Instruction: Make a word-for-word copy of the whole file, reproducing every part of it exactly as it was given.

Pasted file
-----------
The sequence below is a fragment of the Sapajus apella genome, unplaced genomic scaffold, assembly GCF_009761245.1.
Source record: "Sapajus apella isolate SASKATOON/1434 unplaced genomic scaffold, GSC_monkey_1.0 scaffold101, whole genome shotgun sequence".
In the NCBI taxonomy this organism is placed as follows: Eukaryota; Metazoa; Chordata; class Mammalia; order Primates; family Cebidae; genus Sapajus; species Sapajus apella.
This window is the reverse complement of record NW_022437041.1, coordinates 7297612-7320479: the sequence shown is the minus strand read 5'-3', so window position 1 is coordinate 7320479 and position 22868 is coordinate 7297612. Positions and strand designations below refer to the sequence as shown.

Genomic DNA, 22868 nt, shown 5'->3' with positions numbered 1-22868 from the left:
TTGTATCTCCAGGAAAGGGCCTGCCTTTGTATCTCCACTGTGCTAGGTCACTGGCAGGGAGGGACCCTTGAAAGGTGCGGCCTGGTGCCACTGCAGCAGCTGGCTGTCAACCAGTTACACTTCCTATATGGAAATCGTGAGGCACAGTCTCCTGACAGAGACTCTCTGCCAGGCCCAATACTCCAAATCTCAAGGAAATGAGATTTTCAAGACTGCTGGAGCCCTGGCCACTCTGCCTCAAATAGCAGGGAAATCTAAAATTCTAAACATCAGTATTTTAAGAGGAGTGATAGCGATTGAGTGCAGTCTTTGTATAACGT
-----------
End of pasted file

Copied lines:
The sequence below is a fragment of the Sapajus apella genome, unplaced genomic scaffold, assembly GCF_009761245.1.
Source record: "Sapajus apella isolate SASKATOON/1434 unplaced genomic scaffold, GSC_monkey_1.0 scaffold101, whole genome shotgun sequence".
In the NCBI taxonomy this organism is placed as follows: Eukaryota; Metazoa; Chordata; class Mammalia; order Primates; family Cebidae; genus Sapajus; species Sapajus apella.
This window is the reverse complement of record NW_022437041.1, coordinates 7297612-7320479: the sequence shown is the minus strand read 5'-3', so window position 1 is coordinate 7320479 and position 22868 is coordinate 7297612. Positions and strand designations below refer to the sequence as shown.

Genomic DNA, 22868 nt, shown 5'->3' with positions numbered 1-22868 from the left:
TTGTATCTCCAGGAAAGGGCCTGCCTTTGTATCTCCACTGTGCTAGGTCACTGGCAGGGAGGGACCCTTGAAAGGTGCGGCCTGGTGCCACTGCAGCAGCTGGCTGTCAACCAGTTACACTTCCTATATGGAAATCGTGAGGCACAGTCTCCTGACAGAGACTCTCTGCCAGGCCCAATACTCCAAATCTCAAGGAAATGAGATTTTCAAGACTGCTGGAGCCCTGGCCACTCTGCCTCAAATAGCAGGGAAATCTAAAATTCTAAACATCAGTATTTTAAGAGGAGTGATAGCGATTGAGTGCAGTCTTTGTATAACGT